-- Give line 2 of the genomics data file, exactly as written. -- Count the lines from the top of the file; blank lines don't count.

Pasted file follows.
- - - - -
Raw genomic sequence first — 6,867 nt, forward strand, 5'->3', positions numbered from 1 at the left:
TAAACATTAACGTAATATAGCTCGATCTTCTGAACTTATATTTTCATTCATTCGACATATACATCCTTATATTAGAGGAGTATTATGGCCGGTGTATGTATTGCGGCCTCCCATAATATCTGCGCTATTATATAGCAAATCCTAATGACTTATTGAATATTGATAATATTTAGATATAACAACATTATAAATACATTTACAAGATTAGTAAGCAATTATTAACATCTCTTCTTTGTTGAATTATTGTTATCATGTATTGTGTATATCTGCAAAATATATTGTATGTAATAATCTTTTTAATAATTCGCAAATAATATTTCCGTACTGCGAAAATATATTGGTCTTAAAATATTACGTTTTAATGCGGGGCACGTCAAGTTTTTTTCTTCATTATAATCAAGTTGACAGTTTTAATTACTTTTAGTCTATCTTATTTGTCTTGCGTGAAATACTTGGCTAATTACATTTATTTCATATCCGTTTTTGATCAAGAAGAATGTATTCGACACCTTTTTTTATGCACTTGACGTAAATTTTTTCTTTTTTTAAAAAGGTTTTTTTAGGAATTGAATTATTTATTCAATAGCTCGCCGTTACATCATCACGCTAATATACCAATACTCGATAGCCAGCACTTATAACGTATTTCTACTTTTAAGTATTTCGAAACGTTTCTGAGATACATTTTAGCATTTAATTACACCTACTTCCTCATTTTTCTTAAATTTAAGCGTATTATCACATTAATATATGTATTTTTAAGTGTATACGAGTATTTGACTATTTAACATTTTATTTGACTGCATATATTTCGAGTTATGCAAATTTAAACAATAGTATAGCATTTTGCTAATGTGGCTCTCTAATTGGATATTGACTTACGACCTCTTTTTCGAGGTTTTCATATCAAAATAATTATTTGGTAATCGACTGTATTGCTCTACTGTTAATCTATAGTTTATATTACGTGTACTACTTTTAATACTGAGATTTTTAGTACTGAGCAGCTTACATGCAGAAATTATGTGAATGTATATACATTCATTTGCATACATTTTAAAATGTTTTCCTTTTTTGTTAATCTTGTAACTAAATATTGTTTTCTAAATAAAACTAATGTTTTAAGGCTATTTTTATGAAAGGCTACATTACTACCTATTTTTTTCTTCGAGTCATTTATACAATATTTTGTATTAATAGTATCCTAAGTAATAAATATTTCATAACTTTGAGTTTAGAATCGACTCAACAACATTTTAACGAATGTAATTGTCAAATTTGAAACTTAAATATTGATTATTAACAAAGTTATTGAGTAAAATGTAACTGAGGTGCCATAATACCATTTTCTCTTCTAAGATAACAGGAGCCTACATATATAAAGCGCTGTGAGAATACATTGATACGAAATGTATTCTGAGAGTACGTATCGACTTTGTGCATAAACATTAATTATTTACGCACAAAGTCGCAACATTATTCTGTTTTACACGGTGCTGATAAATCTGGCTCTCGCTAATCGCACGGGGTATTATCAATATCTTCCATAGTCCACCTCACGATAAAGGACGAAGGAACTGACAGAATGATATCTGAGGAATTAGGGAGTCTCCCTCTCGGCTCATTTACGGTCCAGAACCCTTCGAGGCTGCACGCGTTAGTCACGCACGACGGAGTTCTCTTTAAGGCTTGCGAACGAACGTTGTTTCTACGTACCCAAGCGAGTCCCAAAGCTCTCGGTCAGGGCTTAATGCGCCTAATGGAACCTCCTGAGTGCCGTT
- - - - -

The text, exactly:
TAAACATTAACGTAATATAGCTCGATCTTCTGAACTTATATTTTCATTCATTCGACATATACATCCTTATATTAGAGGAGTATTATGGCCGGTGTATGTATTGCGGCCTCCCATAATATCTGCGCTATTATATAGCAAATCCTAATGACTTATTGAATATTGATAATATTTAGATATAACAACATTATAAATACATTTACAAGATTAGTAAGCAATTATTAACATCTCTTCTTTGTTGAATTATTGTTATCATGTATTGTGTATATCTGCAAAATATATTGTATGTAATAATCTTTTTAATAATTCGCAAATAATATTTCCGTACTGCGAAAATATATTGGTCTTAAAATATTACGTTTTAATGCGGGGCACGTCAAGTTTTTTTCTTCATTATAATCAAGTTGACAGTTTTAATTACTTTTAGTCTATCTTATTTGTCTTGCGTGAAATACTTGGCTAATTACATTTATTTCATATCCGTTTTTGATCAAGAAGAATGTATTCGACACCTTTTTTTATGCACTTGACGTAAATTTTTTCTTTTTTTAAAAAGGTTTTTTTAGGAATTGAATTATTTATTCAATAGCTCGCCGTTACATCATCACGCTAATATACCAATACTCGATAGCCAGCACTTATAACGTATTTCTACTTTTAAGTATTTCGAAACGTTTCTGAGATACATTTTAGCATTTAATTACACCTACTTCCTCATTTTTCTTAAATTTAAGCGTATTATCACATTAATATATGTATTTTTAAGTGTATACGAGTATTTGACTATTTAACATTTTATTTGACTGCATATATTTCGAGTTATGCAAATTTAAACAATAGTATAGCATTTTGCTAATGTGGCTCTCTAATTGGATATTGACTTACGACCTCTTTTTCGAGGTTTTCATATCAAAATAATTATTTGGTAATCGACTGTATTGCTCTACTGTTAATCTATAGTTTATATTACGTGTACTACTTTTAATACTGAGATTTTTAGTACTGAGCAGCTTACATGCAGAAATTATGTGAATGTATATACATTCATTTGCATACATTTTAAAATGTTTTCCTTTTTTGTTAATCTTGTAACTAAATATTGTTTTCTAAATAAAACTAATGTTTTAAGGCTATTTTTATGAAAGGCTACATTACTACCTATTTTTTTCTTCGAGTCATTTATACAATATTTTGTATTAATAGTATCCTAAGTAATAAATATTTCATAACTTTGAGTTTAGAATCGACTCAACAACATTTTAACGAATGTAATTGTCAAATTTGAAACTTAAATATTGATTATTAACAAAGTTATTGAGTAAAATGTAACTGAGGTGCCATAATACCATTTTCTCTTCTAAGATAACAGGAGCCTACATATATAAAGCGCTGTGAGAATACATTGATACGAAATGTATTCTGAGAGTACGTATCGACTTTGTGCATAAACATTAATTATTTACGCACAAAGTCGCAACATTATTCTGTTTTACACGGTGCTGATAAATCTGGCTCTCGCTAATCGCACGGGGTATTATCAATATCTTCCATAGTCCACCTCACGATAAAGGACGAAGGAACTGACAGAATGATATCTGAGGAATTAGGGAGTCTCCCTCTCGGCTCATTTACGGTCCAGAACCCTTCGAGGCTGCACGCGTTAGTCACGCACGACGGAGTTCTCTTTAAGGCTTGCGAACGAACGTTGTTTCTACGTACCCAAGCGAGTCCCAAAGCTCTCGGTCAGGGCTTAATGCGCCTAATGGAACCTCCTGAGTGCCGTT